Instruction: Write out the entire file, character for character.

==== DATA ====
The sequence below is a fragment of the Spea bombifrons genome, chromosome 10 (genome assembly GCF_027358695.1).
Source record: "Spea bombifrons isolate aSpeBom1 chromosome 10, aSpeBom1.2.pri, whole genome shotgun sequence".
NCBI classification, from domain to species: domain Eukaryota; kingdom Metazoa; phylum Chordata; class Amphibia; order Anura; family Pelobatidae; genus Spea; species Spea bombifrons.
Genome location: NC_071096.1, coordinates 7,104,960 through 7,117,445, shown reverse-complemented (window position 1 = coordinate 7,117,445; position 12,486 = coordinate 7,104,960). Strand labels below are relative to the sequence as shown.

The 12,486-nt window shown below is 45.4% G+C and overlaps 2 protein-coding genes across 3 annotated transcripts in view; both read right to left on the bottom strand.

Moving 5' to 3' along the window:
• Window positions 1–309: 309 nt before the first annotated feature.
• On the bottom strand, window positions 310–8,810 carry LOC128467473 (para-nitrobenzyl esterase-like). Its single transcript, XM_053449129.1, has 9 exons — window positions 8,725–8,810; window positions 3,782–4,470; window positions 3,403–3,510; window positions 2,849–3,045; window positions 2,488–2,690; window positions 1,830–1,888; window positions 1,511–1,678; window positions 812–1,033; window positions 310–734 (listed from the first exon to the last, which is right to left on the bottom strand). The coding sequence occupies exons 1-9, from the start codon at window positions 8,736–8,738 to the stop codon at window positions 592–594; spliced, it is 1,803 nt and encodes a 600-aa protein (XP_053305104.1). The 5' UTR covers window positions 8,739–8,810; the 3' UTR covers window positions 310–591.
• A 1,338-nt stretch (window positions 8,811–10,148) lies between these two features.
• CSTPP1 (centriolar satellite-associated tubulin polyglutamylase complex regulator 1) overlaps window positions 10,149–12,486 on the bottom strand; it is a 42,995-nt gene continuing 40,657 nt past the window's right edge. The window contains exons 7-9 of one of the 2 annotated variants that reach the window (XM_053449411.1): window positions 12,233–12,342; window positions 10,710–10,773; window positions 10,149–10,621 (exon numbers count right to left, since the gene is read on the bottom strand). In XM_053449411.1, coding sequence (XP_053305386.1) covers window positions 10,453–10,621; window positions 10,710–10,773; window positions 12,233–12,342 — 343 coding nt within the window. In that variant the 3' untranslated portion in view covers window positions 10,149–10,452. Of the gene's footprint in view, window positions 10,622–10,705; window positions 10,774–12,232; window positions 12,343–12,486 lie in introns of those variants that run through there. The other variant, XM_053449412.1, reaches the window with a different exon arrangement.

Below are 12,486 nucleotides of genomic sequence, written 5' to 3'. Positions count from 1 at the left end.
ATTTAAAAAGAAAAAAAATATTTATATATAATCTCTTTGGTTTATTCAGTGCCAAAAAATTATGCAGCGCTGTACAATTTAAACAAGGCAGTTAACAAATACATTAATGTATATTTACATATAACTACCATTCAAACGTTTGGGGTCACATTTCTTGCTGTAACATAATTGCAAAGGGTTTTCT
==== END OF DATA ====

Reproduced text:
The sequence below is a fragment of the Spea bombifrons genome, chromosome 10 (genome assembly GCF_027358695.1).
Source record: "Spea bombifrons isolate aSpeBom1 chromosome 10, aSpeBom1.2.pri, whole genome shotgun sequence".
NCBI classification, from domain to species: domain Eukaryota; kingdom Metazoa; phylum Chordata; class Amphibia; order Anura; family Pelobatidae; genus Spea; species Spea bombifrons.
Genome location: NC_071096.1, coordinates 7,104,960 through 7,117,445, shown reverse-complemented (window position 1 = coordinate 7,117,445; position 12,486 = coordinate 7,104,960). Strand labels below are relative to the sequence as shown.

The 12,486-nt window shown below is 45.4% G+C and overlaps 2 protein-coding genes across 3 annotated transcripts in view; both read right to left on the bottom strand.

Moving 5' to 3' along the window:
• Window positions 1–309: 309 nt before the first annotated feature.
• On the bottom strand, window positions 310–8,810 carry LOC128467473 (para-nitrobenzyl esterase-like). Its single transcript, XM_053449129.1, has 9 exons — window positions 8,725–8,810; window positions 3,782–4,470; window positions 3,403–3,510; window positions 2,849–3,045; window positions 2,488–2,690; window positions 1,830–1,888; window positions 1,511–1,678; window positions 812–1,033; window positions 310–734 (listed from the first exon to the last, which is right to left on the bottom strand). The coding sequence occupies exons 1-9, from the start codon at window positions 8,736–8,738 to the stop codon at window positions 592–594; spliced, it is 1,803 nt and encodes a 600-aa protein (XP_053305104.1). The 5' UTR covers window positions 8,739–8,810; the 3' UTR covers window positions 310–591.
• A 1,338-nt stretch (window positions 8,811–10,148) lies between these two features.
• CSTPP1 (centriolar satellite-associated tubulin polyglutamylase complex regulator 1) overlaps window positions 10,149–12,486 on the bottom strand; it is a 42,995-nt gene continuing 40,657 nt past the window's right edge. The window contains exons 7-9 of one of the 2 annotated variants that reach the window (XM_053449411.1): window positions 12,233–12,342; window positions 10,710–10,773; window positions 10,149–10,621 (exon numbers count right to left, since the gene is read on the bottom strand). In XM_053449411.1, coding sequence (XP_053305386.1) covers window positions 10,453–10,621; window positions 10,710–10,773; window positions 12,233–12,342 — 343 coding nt within the window. In that variant the 3' untranslated portion in view covers window positions 10,149–10,452. Of the gene's footprint in view, window positions 10,622–10,705; window positions 10,774–12,232; window positions 12,343–12,486 lie in introns of those variants that run through there. The other variant, XM_053449412.1, reaches the window with a different exon arrangement.

Below are 12,486 nucleotides of genomic sequence, written 5' to 3'. Positions count from 1 at the left end.
ATTTAAAAAGAAAAAAAATATTTATATATAATCTCTTTGGTTTATTCAGTGCCAAAAAATTATGCAGCGCTGTACAATTTAAACAAGGCAGTTAACAAATACATTAATGTATATTTACATATAACTACCATTCAAACGTTTGGGGTCACATTTCTTGCTGTAACATAATTGCAAAGGGTTTTCT